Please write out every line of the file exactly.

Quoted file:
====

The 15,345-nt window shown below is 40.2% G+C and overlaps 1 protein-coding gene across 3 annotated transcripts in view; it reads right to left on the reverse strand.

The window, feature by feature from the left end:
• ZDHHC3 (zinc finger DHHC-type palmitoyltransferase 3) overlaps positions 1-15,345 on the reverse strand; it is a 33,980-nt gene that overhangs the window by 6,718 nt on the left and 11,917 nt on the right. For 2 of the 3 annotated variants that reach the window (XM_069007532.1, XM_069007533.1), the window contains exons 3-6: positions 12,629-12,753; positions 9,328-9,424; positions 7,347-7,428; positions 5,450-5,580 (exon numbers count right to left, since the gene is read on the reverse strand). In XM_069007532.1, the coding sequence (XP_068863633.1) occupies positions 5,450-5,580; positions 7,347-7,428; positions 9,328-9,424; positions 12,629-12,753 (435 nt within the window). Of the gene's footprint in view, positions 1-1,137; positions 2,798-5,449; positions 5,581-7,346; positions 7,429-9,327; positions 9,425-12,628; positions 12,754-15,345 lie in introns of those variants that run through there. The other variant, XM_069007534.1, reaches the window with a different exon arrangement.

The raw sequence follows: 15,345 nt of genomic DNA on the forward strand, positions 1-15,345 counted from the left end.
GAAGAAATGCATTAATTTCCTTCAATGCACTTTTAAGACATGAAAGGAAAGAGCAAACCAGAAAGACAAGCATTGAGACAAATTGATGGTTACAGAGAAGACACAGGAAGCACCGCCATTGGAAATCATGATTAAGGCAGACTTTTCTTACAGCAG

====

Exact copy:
The 15,345-nt window shown below is 40.2% G+C and overlaps 1 protein-coding gene across 3 annotated transcripts in view; it reads right to left on the reverse strand.

The window, feature by feature from the left end:
• ZDHHC3 (zinc finger DHHC-type palmitoyltransferase 3) overlaps positions 1-15,345 on the reverse strand; it is a 33,980-nt gene that overhangs the window by 6,718 nt on the left and 11,917 nt on the right. For 2 of the 3 annotated variants that reach the window (XM_069007532.1, XM_069007533.1), the window contains exons 3-6: positions 12,629-12,753; positions 9,328-9,424; positions 7,347-7,428; positions 5,450-5,580 (exon numbers count right to left, since the gene is read on the reverse strand). In XM_069007532.1, the coding sequence (XP_068863633.1) occupies positions 5,450-5,580; positions 7,347-7,428; positions 9,328-9,424; positions 12,629-12,753 (435 nt within the window). Of the gene's footprint in view, positions 1-1,137; positions 2,798-5,449; positions 5,581-7,346; positions 7,429-9,327; positions 9,425-12,628; positions 12,754-15,345 lie in introns of those variants that run through there. The other variant, XM_069007534.1, reaches the window with a different exon arrangement.

The raw sequence follows: 15,345 nt of genomic DNA on the forward strand, positions 1-15,345 counted from the left end.
GAAGAAATGCATTAATTTCCTTCAATGCACTTTTAAGACATGAAAGGAAAGAGCAAACCAGAAAGACAAGCATTGAGACAAATTGATGGTTACAGAGAAGACACAGGAAGCACCGCCATTGGAAATCATGATTAAGGCAGACTTTTCTTACAGCAG